Sentimentality

Sentimentality

Sentimentality is both a literary device used to induce a tender emotional response disproportionate to the situation, [I. A. Richards gave just such a quantitative definition: "a response is sentimental if it is too great for the occasion." He added, "We cannot, obviously judge that any response is sentimental in this sense unless we take careful account of the situation" (Richards, "Practical Criticism", "Sentimentality and inhibition").] and thus to substitute heightened and generally uncritical feeling for normal ethical and intellectual judgments, and a heightened reader response willing to invest previously prepared emotions to respond disproportionately to a literary situation. [This was essentially the defining criterion of "sentimental" discovered in a dozen basic handbooks by Brian Wilkie (Wilkie, "What Is Sentimentality?" "College English" 28.8 [May 1967:564-575] , p. 564f; Wilkie appends some textbook definitions.] "A sentimentalist", Oscar Wilde wrote Alfred Douglas "is one who desires to have the luxury of an emotion without paying for it." [ Oscar Wilde "De Profundis" 1905; Michael Tanner took the quote to introduce "Sentimentality", "Proceedings of the Aristotelian Society", New Series, 77, (1976-77:127-147.] Yeats wrote, "Rhetoric is fooling others. Sentimentality is fooling yourself."

In modern times ["Sentimental" began to accrue negative connotations in the nineteenth century. Before that it had been been an adjective denoting "feeling", as in "The Man of Feeling" (1771), Lawrence Sterne's "Sentimental Journey Through France and Italy" andFlaubert's "Sentimental Education" (1869). ] "Sentimental" is a pejorative term that has been casually applied to works of art and literature that exceed the viewer or reader's sense of decorum—the extent of permissible emotion— and standards of taste: "excessiveness" is the criterion; [Wilkie 1967, took the example of Henry Clay Work's maudlin lyric of Temperance propaganda, "Come Home, Father".] for most of the twentieth century Tchaikovsky's symphonies were denigrated as "sentimental". [Tanner makes a brief note of this (p129f).] "Meretricious" and "contrived" sham pathos are the hallmark of sentimentality, where the morality that underlies the work is both intrusive and pat.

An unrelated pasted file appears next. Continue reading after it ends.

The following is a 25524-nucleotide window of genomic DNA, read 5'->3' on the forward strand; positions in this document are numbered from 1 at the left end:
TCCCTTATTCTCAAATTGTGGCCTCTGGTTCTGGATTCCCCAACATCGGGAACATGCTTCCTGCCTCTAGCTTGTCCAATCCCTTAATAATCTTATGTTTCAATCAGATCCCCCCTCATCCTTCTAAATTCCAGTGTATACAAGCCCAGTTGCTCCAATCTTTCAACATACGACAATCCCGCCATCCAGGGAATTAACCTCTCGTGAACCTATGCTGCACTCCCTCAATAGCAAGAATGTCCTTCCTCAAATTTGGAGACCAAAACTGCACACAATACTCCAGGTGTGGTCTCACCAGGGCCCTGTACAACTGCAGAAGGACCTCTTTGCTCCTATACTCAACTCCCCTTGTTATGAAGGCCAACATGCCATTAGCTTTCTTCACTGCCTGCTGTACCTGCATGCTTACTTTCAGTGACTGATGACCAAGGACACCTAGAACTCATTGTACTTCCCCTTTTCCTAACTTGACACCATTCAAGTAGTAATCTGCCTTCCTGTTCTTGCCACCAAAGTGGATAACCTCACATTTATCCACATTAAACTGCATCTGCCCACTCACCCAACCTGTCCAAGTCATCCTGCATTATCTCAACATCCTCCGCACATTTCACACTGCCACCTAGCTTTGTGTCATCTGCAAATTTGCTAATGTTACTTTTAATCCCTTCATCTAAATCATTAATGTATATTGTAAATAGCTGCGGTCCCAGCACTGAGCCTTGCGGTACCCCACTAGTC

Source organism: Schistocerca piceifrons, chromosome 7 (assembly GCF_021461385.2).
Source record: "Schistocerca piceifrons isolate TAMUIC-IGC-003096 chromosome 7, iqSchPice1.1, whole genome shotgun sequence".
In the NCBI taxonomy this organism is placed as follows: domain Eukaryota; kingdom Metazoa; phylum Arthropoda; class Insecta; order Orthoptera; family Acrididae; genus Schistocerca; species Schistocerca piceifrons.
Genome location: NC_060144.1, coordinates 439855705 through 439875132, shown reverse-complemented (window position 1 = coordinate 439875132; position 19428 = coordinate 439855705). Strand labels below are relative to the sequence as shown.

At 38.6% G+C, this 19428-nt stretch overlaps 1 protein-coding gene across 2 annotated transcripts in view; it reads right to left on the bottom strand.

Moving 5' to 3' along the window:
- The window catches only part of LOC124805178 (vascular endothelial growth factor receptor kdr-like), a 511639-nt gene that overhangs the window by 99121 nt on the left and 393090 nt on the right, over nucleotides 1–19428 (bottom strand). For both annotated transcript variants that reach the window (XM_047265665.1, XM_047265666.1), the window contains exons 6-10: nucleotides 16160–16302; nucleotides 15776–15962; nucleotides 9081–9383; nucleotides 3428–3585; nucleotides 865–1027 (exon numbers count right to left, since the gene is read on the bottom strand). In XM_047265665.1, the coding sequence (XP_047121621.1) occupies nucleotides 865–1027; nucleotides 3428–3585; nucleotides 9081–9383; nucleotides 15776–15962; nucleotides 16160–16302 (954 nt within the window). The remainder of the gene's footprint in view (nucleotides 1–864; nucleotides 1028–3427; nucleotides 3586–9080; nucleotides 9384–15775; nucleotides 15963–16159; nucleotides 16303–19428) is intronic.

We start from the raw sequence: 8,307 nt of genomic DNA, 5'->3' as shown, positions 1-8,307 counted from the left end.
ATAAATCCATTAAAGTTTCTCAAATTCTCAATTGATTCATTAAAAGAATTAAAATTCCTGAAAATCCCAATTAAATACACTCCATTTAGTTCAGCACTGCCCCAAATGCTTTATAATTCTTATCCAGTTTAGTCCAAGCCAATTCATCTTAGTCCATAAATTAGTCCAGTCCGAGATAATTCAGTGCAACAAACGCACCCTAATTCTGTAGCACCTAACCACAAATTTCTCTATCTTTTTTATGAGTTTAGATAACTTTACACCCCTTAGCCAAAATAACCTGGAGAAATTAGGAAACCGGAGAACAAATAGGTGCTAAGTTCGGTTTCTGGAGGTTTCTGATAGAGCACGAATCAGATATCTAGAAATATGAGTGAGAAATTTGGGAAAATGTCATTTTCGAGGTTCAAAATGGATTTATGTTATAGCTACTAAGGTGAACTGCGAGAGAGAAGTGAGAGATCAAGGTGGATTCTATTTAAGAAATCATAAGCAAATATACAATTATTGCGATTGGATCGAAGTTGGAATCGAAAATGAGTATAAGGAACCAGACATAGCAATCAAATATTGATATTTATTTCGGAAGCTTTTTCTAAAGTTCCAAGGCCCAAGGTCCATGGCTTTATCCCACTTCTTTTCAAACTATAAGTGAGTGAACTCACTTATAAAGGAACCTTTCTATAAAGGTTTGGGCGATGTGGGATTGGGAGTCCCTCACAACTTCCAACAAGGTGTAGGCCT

Sentimentality applies feelings in inappropriate situations. The sentimental fallacy is an ancient rhetorical device that attributes human emotions to the forces of nature, such as mourning or anger.

Complications enter into the ordinary view of sentimentality when changes in fashion and setting— the "climate of thought"— [Wilkie 1967:569.] intrude between the work and the reader. The view that sentimentality is relative is inherent in John Ciardi's "sympathetic contract", in which the reader agrees to join with the writer when approaching a poem. [Ciardi, "How Does a Poem Mean?" (Boston) 1959:846f.] The example of the death of Little Nell in Charles Dickens' "The Old Curiosity Shop" (1840-41), "a scene that for many readers today might represent a defining instance of sentimentality", [Wilkie 1967:569.] brought tears to the eye of many highly critical readers of the day. [Edgar Johnson, "Charles Dickens: His Tragedy and Triumph" (New York, 1952) I:309.]

Notes

References

* [http://etext.virginia.edu/cgi-local/DHI/dhi.cgi?id=dv4-30 "Dictionary of the History of Ideas":] "Victorian Sensibility and Sentiment"


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